Until last January, I had no idea that other people had noticed the dearth of Asian Male, White Female couples. I certainly had no idea there was a whole AMWF cyber community. And while I was kinda bummed that I was not, in fact, the first internet interracial love pioneer, I was delighted to find so many other unicorns. Some were even authors! Susan Blumberg-Kason, for example, wrote a memoir entitled Good Chinese Wife.
“I should totally read that,” I thought, when I first saw the book online. Then I looked at the subtitle: A Love Affair with China Gone Wrong. Uh-oh. I looked at the blurb. One phrase jumped off the screen and hit me in the face: “increasingly controlling and abusive husband.” I hastily closed that window on my computer. Hell, no, I thought. I would rather watch nothing but the gruesome Twitter feed of Ricky Gervais before the Yulin Dog Meat Festival than read about controlling men.
Yeah, well, I’m clearly a masochist, because I did read “Good Chinese Wife.” I yelled at the book like other people yell at horror movies:
“No, Susan! Don’t give him your phone card!”
“Listen to Janice, Susan! Janice is your friend!”
“Argh! Leave! Walk out of the dance! I take that back! RUN!”
Susan did not run, of course. She continued her magical, romantic dances with the handsome Cai. And for all my railing, I understood. Once upon a time, a young woman named Autumn had met a handsome, dashing, dancing prince of her own.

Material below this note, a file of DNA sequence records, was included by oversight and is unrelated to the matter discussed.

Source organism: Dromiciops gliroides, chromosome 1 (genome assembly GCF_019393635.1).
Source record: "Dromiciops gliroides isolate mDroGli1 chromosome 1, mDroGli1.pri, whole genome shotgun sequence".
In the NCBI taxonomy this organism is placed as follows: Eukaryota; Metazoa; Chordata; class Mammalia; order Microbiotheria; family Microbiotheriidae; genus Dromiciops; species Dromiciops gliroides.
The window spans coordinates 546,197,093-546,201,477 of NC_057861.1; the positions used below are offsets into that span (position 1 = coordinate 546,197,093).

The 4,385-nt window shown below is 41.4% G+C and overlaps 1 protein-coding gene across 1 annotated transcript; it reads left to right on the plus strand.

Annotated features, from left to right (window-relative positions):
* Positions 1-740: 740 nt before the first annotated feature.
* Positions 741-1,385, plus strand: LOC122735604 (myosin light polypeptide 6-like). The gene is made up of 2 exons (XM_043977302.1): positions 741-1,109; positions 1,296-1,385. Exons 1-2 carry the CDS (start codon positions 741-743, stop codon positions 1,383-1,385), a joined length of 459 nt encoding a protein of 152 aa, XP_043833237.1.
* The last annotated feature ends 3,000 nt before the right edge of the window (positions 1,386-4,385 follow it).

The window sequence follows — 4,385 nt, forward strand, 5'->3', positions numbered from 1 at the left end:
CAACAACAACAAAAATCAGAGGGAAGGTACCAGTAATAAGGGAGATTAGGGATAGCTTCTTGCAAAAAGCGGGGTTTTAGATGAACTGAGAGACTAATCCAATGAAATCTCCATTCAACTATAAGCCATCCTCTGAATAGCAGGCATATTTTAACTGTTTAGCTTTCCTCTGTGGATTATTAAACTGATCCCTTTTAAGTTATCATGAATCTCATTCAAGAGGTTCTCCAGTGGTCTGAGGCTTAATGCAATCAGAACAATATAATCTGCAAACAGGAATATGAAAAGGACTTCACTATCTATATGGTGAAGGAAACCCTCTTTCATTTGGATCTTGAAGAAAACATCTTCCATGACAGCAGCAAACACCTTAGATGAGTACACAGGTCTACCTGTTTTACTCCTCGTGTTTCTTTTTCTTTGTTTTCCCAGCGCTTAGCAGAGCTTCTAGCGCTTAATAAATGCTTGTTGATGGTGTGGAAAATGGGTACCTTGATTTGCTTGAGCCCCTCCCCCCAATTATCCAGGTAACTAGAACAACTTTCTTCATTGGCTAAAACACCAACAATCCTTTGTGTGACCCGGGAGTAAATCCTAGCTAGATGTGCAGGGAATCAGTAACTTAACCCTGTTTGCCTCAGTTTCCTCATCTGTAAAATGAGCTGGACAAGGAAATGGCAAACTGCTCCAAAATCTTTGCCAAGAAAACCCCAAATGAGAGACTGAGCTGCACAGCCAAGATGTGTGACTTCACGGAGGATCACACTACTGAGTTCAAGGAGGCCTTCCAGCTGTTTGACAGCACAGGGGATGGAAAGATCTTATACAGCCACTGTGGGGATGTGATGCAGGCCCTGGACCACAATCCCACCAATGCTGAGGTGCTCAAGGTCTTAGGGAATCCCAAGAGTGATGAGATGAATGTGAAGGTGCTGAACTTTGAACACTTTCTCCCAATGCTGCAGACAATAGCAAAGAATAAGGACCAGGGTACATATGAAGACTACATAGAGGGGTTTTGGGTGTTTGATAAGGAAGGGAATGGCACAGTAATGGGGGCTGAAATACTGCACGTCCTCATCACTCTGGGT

We’ll call him Dick. For no particular reason, of course.
Dick clearly didn’t belong in the Country Western bar where I first saw him. His grace and elegance stood out among the rough and rowdy Saturday night crowd. Dick spun his partners into dips that hit the breaks in the music perfectly, whether he was dancing Waltz, Two-step, or West Coast Swing. His cowboy boots glided across the floor, rather than shuffling or stomping like those of the other men. Yet there was power and presence below the polish.
He asked me to dance. Our dances were amazing. Dick had such a great frame and such musicality that I managed moves I’d never done before. I knew exactly what he wanted me to do, in advance, with no verbal cues. (In the dance world, this is known as connection. The best partners connect so perfectly that their dances, even when not choreographed, look like the couple has been practicing a routine for months. Since meeting Dick, I’ve seen dozens of powerful dance connections wreck even strong marital connections.)
Dick asked me out. I said yes. Four glorious Saturday nights of dinner and dancing followed and flowed into dancing almost every night. I found out that Dick used to dance competitively. Only it got too intense, he said, and it stopped being fun. Now he had met me, and he had rediscovered his love for dance. I probably glowed over that, and many other compliments.
Dick told me that I had too much potential to just dance in bars. I should compete, Dick said. Even if I didn’t compete with him, I should dance competitively with someone. There was a competition in Palm Springs in a few months that I could check out. Since our relationship was all googly-eyed bliss, I agreed to dance with Dick in Palm Springs.